• To install your new faucet, simply unpackage it and slide it into place, gaskets first. If you’re replacing your drain, be sure to slide that into place, too.
    • Using nuts, washers, and a wrench, secure your faucet and drain and seal their edges with caulk.
    • To finish things up, connect your drain to your faucet’s lift rod, reconnect the supply lines, and turn the water supply back on.
    • Turn on your faucet to make sure it works, and double-check that there are no leaks underneath your sink before calling it a day.
  • How do you fix a leaky bathroom faucet?

    Fixing a leaky bathroom faucet is surprisingly easy.

    • Start by shutting off the water supply to your faucet.
    • Remove one of the handles from your faucet. (You may need a wrench or screwdriver to do this.)
    • Once your faucet handle is removed, you should see a faucet cartridge or faucet stem. Remove this piece, and inspect it. If you find any damage, you’ve pinpointed the source of your leak.
    • Replace this piece, reinstall your faucet handle, and turn the water supply back on.
  • Should bathroom faucets match light fixtures?

    Mixing metals is completely acceptable in interior design—and matching metals is, too. It’s really up to you to decide whether your bathroom faucets and your bathroom light fixtures should match. Streamlining your hardware can leave you with a bathroom that feels clean, but bold. (The more you use the same color, the more of a statement that color can make.) But pairing different metals can be a great way to add contrast and texture to your space. So think about the look you’d prefer for your bathroom, and mix or match your hardware based on that.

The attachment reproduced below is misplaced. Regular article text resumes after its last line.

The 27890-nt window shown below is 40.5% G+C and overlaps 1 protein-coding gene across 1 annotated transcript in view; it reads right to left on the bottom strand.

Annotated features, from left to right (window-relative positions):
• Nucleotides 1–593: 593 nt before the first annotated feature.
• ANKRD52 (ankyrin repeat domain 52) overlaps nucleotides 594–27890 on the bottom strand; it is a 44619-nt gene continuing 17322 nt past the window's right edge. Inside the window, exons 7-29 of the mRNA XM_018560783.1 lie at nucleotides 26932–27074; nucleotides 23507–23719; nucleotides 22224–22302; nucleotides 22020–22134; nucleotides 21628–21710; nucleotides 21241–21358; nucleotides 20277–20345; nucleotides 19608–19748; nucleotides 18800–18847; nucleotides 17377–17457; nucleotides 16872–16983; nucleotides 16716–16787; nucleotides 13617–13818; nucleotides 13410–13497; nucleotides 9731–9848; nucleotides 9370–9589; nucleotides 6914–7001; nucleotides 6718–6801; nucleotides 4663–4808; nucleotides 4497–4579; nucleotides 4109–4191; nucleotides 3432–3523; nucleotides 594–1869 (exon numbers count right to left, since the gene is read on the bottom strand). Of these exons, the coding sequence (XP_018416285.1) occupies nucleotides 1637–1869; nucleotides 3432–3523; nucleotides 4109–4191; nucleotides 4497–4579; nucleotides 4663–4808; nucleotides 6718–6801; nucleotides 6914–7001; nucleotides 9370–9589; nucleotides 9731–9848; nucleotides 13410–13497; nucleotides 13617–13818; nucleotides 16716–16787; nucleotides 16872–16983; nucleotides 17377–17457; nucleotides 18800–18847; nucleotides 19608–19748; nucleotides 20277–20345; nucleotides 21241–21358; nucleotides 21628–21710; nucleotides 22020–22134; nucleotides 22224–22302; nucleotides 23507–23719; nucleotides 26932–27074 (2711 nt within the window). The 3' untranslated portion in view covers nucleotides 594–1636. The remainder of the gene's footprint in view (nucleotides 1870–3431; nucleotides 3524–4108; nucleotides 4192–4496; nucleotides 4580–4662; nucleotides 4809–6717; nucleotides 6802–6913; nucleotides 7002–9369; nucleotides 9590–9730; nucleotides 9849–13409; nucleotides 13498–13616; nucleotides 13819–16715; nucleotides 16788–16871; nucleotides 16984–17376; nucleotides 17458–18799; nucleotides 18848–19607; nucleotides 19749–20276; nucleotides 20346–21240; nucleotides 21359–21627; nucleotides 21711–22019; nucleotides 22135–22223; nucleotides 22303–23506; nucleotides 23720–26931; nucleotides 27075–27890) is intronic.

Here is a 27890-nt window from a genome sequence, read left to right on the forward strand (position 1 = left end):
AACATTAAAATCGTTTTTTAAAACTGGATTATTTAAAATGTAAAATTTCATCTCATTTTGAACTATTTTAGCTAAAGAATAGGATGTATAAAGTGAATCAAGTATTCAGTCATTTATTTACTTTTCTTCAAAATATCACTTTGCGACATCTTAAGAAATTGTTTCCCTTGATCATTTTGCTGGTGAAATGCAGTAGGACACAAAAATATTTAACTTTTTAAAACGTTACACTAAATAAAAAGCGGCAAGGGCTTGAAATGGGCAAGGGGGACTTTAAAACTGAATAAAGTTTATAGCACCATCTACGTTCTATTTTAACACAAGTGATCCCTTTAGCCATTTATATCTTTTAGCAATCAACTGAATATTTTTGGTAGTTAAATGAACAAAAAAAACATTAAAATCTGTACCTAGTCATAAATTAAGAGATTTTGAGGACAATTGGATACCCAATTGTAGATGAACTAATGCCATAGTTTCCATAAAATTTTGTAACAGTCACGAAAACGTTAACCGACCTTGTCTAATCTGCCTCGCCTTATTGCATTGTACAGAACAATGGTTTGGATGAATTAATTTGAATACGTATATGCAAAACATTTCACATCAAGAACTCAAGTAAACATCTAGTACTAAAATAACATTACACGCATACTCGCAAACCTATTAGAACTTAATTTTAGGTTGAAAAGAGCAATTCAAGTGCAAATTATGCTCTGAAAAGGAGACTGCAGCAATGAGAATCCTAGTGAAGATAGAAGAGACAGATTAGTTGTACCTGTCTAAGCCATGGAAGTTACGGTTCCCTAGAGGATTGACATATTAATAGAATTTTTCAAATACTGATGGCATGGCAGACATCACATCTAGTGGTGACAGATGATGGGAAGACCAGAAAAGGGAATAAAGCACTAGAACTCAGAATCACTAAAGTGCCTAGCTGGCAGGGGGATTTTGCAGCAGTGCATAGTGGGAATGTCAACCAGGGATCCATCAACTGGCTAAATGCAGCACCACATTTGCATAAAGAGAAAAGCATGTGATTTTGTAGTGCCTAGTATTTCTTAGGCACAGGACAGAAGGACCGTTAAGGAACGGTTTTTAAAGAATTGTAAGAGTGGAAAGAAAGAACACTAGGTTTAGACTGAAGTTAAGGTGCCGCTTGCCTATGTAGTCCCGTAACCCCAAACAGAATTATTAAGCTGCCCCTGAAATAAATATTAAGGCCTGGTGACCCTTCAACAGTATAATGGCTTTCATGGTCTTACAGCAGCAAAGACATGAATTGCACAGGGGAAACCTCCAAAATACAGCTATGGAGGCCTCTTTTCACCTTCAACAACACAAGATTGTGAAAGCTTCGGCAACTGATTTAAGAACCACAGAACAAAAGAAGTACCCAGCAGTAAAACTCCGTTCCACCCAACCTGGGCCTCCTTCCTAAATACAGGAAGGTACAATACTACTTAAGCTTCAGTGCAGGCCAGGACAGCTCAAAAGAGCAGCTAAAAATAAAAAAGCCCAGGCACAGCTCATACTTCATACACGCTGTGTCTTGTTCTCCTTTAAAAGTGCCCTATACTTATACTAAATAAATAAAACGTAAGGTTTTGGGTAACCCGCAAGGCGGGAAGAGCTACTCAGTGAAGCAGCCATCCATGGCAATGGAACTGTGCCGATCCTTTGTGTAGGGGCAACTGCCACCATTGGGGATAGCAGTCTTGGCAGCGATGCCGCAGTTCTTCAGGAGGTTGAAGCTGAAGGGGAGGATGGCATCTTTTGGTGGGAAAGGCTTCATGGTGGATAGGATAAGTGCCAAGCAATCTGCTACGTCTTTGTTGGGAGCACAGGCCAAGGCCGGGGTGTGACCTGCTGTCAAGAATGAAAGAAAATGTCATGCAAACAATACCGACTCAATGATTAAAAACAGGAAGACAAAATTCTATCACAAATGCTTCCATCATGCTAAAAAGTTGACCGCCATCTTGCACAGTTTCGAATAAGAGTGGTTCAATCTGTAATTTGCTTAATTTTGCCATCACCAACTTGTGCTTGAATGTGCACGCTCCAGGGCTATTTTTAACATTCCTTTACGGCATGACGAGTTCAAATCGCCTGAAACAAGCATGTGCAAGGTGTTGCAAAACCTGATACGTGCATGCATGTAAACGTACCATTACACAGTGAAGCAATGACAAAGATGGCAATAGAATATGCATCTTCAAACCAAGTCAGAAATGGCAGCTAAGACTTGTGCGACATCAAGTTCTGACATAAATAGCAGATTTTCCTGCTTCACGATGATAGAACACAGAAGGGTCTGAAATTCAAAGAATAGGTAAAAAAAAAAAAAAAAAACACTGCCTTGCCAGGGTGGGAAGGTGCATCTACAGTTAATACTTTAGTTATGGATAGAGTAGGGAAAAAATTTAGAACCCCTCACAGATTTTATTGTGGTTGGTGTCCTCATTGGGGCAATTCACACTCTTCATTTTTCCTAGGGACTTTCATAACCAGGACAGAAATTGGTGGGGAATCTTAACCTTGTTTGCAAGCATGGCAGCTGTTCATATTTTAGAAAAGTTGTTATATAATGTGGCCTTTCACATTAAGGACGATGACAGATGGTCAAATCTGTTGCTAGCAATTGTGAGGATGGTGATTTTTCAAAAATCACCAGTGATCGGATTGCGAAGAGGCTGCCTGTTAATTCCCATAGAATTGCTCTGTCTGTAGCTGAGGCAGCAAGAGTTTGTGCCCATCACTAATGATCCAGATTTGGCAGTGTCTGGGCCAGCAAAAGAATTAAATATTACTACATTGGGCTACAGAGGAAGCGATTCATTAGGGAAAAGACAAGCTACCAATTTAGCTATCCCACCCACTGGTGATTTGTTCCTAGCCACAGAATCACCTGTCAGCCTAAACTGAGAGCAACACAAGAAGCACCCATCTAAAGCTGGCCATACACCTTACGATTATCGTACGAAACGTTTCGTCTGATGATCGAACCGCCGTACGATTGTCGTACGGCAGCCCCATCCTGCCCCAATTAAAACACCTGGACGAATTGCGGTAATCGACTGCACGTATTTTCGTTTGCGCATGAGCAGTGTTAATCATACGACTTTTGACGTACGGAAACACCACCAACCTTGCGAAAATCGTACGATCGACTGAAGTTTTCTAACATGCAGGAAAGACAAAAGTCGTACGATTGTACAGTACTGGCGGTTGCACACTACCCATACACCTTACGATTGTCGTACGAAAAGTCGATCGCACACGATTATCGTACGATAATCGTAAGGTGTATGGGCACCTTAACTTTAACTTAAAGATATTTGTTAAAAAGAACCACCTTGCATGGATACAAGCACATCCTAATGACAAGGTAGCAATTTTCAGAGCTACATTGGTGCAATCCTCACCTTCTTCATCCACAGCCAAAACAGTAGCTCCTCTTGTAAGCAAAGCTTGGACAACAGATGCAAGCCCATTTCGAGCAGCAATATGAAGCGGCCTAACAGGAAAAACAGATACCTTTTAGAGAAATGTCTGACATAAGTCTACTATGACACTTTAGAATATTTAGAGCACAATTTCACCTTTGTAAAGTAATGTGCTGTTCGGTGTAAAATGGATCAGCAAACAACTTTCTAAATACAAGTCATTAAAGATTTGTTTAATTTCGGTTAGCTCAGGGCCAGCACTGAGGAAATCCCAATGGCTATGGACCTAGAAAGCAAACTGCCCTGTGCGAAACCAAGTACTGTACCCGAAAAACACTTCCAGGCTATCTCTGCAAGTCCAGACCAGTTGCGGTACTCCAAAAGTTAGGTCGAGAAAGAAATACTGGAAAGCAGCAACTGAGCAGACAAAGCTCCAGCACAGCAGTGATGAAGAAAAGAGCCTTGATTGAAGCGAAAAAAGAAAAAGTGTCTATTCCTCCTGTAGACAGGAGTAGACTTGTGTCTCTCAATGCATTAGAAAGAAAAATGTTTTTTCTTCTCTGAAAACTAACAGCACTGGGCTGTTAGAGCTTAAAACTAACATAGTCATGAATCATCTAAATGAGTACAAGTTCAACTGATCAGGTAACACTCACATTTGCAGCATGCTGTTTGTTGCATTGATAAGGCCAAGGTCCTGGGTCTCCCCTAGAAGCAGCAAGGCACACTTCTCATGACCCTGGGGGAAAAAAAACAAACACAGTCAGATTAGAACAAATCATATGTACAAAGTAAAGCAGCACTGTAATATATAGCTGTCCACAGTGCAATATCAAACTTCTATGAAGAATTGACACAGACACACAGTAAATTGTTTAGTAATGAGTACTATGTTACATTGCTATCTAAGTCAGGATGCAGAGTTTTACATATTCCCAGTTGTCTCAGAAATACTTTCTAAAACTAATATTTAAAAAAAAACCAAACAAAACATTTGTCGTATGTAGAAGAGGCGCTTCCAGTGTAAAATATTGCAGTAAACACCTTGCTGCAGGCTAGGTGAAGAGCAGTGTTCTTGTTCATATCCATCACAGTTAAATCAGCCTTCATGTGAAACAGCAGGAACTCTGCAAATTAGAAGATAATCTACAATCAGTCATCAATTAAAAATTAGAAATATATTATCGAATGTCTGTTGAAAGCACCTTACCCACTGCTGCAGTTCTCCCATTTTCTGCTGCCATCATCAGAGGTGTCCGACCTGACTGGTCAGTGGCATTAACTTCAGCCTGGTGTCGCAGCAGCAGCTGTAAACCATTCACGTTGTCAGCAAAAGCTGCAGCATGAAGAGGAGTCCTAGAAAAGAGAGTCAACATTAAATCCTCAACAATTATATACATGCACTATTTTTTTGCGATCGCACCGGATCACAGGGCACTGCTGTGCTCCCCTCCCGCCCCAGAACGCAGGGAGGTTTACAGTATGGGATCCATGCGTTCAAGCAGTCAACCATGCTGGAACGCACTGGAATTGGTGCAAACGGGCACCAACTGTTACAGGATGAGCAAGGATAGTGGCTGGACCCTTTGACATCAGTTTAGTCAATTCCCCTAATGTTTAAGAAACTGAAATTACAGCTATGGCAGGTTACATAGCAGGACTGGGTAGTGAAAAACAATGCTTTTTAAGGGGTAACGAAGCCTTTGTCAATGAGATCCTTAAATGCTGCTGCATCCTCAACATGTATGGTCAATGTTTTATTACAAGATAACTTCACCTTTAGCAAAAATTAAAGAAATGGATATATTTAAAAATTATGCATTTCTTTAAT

Why Trust The Spruce?

As a seasoned lifestyle writer, Lindsey Lanquist understands what a difference a great product recommendation can make. That’s why she makes sure to recommend products that are sleek, reliable, and well-reviewed by those who’ve tried them.

Updated by
Lindsey Lanquist
Lindsey Lanquist The Spruce
Lindsey Lanquist is a Nashville-based writer and product reviewer for The Spruce who covers health, fitness, food, and lifestyle. She has written for MyDomaine since August 2019. And her work has appeared in Cosmopolitan, SELF, Byrdie, Verywell, StyleCaster, SheKnows, and NYLON.
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  1. How to Replace a Bathroom Faucet. Home Depot.

  2. G., Brian. How to Replace a Bathroom Faucet. Lowe's, 2022.

  3. How to Fix a Leaky Faucet. Home Depot.